‘Miracle’ toddler, two, dies in mum’s arms after battle with childhood dementia

A ‘miracle’ toddler has died in her mum’s arms after a battle with rare childhood dementia.

Two-year-old Mirryn Cunningham was left unable to sit or stand after developing Batten disease – a chromosome disorder which causes devastating damaged to the brain.

After her tragic death on Sunday, her mum Vicky told how the brave tot fought “hard for a long time”, but sadly took her last breath while listening to her favourite story.

Vicky, from Uphall, West Lothian, told BBC Scotland : “She was getting her favourite story and she was being cuddled by mum and she just put her head on me and took her last breath, a big massive breath and that was her.

No pain anymore, no medication, no drops, no oxygen. Just Mirryn.”

Mirryn passed away at Children’s Hospice Association Scotland (CHAS) hospice in Kinross, where she had spent the last eight weeks of her life.

Speaking about those final weeks, Vicky said: “We just made all the memories we could make. We took her out when we could and took her to Deep Sea World and we had tea parties and sleepovers.”

Mirryn suffered from CLN1 Battens, which affects the nervous system and causes worsening problems with vision, movement, and thinking ability.

She needed round-the-clock care and was fed through a button in her stomach.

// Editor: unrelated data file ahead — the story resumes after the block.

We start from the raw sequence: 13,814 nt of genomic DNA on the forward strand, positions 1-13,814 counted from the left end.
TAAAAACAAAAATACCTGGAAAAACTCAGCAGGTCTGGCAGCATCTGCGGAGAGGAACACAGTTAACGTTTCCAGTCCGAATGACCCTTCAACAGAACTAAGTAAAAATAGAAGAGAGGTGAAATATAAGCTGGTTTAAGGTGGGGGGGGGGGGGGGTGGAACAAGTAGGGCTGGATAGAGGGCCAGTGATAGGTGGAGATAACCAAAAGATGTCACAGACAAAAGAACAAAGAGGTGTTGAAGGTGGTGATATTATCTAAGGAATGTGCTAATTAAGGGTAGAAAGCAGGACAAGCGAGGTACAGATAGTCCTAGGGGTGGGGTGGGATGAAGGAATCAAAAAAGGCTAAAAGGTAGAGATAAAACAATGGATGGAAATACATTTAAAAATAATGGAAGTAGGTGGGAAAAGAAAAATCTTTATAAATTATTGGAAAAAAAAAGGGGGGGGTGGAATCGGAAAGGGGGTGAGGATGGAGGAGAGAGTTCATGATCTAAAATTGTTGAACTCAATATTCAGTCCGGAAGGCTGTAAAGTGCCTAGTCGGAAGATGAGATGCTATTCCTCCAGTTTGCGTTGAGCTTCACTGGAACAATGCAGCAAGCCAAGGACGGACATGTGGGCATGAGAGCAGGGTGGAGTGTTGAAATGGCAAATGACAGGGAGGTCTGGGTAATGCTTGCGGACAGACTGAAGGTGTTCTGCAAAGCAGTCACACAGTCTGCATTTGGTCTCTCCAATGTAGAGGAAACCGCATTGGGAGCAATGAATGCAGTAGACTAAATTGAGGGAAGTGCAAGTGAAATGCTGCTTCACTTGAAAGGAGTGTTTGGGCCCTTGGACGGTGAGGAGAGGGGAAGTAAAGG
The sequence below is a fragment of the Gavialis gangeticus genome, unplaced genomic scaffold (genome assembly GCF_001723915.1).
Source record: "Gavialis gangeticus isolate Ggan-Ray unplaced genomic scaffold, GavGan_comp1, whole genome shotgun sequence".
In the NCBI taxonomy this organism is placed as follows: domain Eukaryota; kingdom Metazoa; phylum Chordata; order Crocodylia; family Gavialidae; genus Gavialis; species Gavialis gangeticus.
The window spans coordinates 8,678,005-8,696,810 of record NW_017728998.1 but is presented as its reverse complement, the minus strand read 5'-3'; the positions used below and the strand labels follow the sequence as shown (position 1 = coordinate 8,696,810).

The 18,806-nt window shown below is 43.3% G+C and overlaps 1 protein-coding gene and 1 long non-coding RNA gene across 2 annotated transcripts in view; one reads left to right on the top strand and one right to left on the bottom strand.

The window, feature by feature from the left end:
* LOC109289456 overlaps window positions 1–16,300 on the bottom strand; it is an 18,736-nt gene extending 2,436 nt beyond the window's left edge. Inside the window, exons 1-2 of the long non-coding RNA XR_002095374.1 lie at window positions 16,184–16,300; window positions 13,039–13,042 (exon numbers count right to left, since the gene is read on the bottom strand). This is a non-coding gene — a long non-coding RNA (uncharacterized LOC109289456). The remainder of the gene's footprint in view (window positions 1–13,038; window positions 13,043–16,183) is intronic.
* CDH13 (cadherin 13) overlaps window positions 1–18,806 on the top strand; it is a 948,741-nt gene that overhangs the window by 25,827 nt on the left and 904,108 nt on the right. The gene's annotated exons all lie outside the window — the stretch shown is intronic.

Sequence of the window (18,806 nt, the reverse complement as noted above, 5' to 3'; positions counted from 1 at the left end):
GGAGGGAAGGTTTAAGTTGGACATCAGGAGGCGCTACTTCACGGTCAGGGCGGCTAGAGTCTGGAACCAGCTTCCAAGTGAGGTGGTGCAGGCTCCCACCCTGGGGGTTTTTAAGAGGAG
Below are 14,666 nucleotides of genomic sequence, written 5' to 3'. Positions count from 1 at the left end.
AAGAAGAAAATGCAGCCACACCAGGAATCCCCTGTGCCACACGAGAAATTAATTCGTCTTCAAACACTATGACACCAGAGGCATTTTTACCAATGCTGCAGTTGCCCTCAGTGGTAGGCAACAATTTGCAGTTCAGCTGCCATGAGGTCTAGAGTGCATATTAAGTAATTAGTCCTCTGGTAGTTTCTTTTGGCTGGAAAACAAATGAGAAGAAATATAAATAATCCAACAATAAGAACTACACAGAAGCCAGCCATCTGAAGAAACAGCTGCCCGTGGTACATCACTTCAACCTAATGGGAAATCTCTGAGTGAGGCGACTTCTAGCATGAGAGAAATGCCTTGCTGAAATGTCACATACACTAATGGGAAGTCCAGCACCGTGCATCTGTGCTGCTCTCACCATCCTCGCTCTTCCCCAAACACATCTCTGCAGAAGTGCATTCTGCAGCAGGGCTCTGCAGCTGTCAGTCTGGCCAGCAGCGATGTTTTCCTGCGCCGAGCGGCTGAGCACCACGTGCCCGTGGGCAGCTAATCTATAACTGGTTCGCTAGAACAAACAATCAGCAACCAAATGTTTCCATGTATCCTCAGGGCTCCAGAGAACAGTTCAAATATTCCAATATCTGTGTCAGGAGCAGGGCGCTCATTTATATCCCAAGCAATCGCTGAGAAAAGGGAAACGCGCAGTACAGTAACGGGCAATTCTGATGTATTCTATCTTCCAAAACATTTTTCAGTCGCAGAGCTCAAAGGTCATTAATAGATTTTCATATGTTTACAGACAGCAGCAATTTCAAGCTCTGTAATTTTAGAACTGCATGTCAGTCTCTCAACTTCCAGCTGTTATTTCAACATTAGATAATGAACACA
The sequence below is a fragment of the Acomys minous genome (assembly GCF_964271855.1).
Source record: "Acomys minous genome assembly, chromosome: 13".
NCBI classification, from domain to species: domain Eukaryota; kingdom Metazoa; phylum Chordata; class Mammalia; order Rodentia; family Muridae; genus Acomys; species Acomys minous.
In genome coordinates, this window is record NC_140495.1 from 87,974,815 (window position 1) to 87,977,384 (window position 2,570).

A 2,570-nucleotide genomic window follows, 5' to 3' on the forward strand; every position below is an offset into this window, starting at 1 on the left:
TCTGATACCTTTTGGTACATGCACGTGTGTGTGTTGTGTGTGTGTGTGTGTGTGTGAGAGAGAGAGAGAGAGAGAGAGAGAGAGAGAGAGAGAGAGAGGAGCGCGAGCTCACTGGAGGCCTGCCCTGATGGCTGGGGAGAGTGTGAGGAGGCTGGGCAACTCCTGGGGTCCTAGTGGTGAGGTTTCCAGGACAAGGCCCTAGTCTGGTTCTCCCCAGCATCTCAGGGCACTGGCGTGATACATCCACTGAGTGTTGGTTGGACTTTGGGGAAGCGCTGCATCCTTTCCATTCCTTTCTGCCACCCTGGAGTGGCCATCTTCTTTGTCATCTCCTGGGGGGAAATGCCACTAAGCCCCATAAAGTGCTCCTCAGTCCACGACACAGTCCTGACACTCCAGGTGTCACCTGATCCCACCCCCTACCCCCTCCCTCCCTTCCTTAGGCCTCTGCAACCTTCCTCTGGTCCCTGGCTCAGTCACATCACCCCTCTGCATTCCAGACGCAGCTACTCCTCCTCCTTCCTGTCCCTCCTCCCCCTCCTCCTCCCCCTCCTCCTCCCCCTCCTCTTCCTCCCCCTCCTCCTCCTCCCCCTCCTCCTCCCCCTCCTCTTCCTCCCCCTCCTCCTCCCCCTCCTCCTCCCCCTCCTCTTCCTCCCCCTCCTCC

But, despite losing her daughter, Vicky said Mirryn’s experience “will make end of life easier for other children” in the future.

Mirryn, who was born at 31 weeks and two days, was developing healthily until she reached 10 months old.

Her mum realised something was wrong when her girl stopped being able to grip things properly, and so she took her to see health visitors.

Mirryn was referred to hospital and, after MRI scans, by January this year she was diagnosed with CLN1 Batten disease, often known as childhood dementia.

Only one in two children are diagnosed with infantile Batten disease each year in the UK.

Babies born with the condition often develop normally for the first few months of their life but towards the end of the first year, developmental progress starts to slow down and infants may have difficulty sleeping through the night and may become restless during the day.

Early signs and symptoms of the disorder include the onset of vision problems, jerks or seizures and subtle personality and behavioural changes such as slow learning or regression, repetitive speech, clumsiness or stumbling.